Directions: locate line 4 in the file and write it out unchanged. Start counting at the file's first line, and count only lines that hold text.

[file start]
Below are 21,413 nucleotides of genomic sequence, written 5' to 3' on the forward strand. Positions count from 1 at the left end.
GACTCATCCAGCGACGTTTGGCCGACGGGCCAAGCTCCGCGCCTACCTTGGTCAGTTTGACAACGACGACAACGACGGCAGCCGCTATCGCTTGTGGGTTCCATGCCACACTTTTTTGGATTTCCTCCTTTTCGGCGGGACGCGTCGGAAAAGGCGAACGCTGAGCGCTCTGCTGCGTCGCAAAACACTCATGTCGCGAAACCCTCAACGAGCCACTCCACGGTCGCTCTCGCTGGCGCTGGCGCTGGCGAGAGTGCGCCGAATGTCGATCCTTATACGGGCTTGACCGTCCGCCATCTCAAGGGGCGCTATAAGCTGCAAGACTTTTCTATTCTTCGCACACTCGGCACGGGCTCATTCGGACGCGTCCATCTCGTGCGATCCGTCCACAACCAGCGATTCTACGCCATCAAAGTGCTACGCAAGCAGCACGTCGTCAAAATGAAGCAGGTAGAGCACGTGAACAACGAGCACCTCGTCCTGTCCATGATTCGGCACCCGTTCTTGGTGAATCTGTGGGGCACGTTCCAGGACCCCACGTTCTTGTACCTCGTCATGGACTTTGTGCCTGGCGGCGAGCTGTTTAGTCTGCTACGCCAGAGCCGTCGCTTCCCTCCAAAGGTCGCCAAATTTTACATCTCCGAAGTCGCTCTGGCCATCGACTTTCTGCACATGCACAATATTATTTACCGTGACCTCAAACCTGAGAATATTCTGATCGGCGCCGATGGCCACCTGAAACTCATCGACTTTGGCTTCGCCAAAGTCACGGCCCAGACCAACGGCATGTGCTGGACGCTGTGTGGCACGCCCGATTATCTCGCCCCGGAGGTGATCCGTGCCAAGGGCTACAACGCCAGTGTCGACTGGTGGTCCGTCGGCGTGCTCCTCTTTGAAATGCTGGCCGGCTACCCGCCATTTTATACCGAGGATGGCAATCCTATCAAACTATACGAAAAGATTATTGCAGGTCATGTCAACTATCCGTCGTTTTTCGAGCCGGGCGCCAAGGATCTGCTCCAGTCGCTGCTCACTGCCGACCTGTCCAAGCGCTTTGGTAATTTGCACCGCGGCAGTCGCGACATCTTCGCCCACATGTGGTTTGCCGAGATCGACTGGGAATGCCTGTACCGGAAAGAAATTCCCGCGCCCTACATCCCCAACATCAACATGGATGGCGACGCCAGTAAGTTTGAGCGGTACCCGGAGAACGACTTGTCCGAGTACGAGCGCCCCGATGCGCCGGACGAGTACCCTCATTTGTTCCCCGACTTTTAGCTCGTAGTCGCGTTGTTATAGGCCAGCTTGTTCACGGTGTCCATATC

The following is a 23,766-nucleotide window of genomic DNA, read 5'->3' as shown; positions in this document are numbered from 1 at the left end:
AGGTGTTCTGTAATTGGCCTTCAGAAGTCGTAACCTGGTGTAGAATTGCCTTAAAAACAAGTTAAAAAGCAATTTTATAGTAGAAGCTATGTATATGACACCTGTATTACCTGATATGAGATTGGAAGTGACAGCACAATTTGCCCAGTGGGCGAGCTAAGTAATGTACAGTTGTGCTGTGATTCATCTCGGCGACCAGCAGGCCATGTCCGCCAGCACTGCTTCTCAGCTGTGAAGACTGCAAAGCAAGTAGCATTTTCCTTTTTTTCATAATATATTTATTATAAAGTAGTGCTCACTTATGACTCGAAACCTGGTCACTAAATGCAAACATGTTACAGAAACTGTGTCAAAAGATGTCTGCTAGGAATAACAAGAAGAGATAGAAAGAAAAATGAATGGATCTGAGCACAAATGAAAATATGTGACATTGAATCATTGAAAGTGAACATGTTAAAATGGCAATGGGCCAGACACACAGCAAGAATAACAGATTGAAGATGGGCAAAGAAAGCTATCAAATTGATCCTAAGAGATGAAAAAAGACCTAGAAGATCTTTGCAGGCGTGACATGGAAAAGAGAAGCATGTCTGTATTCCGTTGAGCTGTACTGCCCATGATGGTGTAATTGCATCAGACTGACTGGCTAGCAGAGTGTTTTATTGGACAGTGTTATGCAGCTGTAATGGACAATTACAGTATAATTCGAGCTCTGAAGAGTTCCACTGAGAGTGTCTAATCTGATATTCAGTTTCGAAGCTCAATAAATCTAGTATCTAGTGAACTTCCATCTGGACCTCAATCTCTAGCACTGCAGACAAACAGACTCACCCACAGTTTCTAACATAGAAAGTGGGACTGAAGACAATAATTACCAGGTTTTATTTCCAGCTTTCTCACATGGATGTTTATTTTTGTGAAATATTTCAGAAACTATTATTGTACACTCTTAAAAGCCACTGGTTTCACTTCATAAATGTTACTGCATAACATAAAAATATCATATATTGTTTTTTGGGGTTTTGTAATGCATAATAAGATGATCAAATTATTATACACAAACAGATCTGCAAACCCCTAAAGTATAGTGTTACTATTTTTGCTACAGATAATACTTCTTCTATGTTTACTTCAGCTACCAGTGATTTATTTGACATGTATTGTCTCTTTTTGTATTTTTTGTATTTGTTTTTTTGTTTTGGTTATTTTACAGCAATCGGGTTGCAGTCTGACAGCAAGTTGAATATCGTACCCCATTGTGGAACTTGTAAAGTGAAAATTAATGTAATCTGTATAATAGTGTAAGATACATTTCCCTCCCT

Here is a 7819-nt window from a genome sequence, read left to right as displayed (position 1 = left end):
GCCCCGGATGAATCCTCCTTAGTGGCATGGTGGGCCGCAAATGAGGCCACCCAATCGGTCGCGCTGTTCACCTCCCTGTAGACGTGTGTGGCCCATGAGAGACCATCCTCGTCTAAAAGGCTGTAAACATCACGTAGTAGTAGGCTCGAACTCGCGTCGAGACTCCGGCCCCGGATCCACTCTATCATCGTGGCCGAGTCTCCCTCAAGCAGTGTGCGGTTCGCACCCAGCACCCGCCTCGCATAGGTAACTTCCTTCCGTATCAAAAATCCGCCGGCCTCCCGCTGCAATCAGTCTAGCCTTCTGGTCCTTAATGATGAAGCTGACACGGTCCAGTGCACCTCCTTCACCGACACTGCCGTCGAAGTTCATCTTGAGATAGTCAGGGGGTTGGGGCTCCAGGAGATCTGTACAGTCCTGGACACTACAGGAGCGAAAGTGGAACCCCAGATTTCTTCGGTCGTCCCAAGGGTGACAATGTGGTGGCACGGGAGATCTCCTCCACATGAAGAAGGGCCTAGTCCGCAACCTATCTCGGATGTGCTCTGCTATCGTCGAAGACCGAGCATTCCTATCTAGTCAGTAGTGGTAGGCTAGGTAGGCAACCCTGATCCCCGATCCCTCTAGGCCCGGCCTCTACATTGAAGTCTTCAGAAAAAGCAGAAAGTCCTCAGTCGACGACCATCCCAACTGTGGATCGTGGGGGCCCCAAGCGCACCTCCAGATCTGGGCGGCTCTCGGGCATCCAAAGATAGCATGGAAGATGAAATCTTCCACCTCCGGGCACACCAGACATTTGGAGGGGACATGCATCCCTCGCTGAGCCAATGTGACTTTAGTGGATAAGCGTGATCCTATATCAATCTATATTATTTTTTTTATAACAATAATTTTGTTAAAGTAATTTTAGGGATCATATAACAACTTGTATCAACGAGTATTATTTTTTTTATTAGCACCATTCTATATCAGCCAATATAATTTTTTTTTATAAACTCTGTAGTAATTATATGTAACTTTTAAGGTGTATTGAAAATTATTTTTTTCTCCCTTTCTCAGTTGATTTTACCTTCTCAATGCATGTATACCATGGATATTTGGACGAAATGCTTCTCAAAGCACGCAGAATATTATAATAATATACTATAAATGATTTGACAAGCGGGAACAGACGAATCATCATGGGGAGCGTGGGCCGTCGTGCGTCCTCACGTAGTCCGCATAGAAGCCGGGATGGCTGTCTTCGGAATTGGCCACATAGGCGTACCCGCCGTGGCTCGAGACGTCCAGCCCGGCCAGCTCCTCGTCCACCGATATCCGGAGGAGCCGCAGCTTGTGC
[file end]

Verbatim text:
AGGTGTTCTGTAATTGGCCTTCAGAAGTCGTAACCTGGTGTAGAATTGCCTTAAAAACAAGTTAAAAAGCAATTTTATAGTAGAAGCTATGTATATGACACCTGTATTACCTGATATGAGATTGGAAGTGACAGCACAATTTGCCCAGTGGGCGAGCTAAGTAATGTACAGTTGTGCTGTGATTCATCTCGGCGACCAGCAGGCCATGTCCGCCAGCACTGCTTCTCAGCTGTGAAGACTGCAAAGCAAGTAGCATTTTCCTTTTTTTCATAATATATTTATTATAAAGTAGTGCTCACTTATGACTCGAAACCTGGTCACTAAATGCAAACATGTTACAGAAACTGTGTCAAAAGATGTCTGCTAGGAATAACAAGAAGAGATAGAAAGAAAAATGAATGGATCTGAGCACAAATGAAAATATGTGACATTGAATCATTGAAAGTGAACATGTTAAAATGGCAATGGGCCAGACACACAGCAAGAATAACAGATTGAAGATGGGCAAAGAAAGCTATCAAATTGATCCTAAGAGATGAAAAAAGACCTAGAAGATCTTTGCAGGCGTGACATGGAAAAGAGAAGCATGTCTGTATTCCGTTGAGCTGTACTGCCCATGATGGTGTAATTGCATCAGACTGACTGGCTAGCAGAGTGTTTTATTGGACAGTGTTATGCAGCTGTAATGGACAATTACAGTATAATTCGAGCTCTGAAGAGTTCCACTGAGAGTGTCTAATCTGATATTCAGTTTCGAAGCTCAATAAATCTAGTATCTAGTGAACTTCCATCTGGACCTCAATCTCTAGCACTGCAGACAAACAGACTCACCCACAGTTTCTAACATAGAAAGTGGGACTGAAGACAATAATTACCAGGTTTTATTTCCAGCTTTCTCACATGGATGTTTATTTTTGTGAAATATTTCAGAAACTATTATTGTACACTCTTAAAAGCCACTGGTTTCACTTCATAAATGTTACTGCATAACATAAAAATATCATATATTGTTTTTTGGGGTTTTGTAATGCATAATAAGATGATCAAATTATTATACACAAACAGATCTGCAAACCCCTAAAGTATAGTGTTACTATTTTTGCTACAGATAATACTTCTTCTATGTTTACTTCAGCTACCAGTGATTTATTTGACATGTATTGTCTCTTTTTGTATTTTTTGTATTTGTTTTTTTGTTTTGGTTATTTTACAGCAATCGGGTTGCAGTCTGACAGCAAGTTGAATATCGTACCCCATTGTGGAACTTGTAAAGTGAAAATTAATGTAATCTGTATAATAGTGTAAGATACATTTCCCTCCCT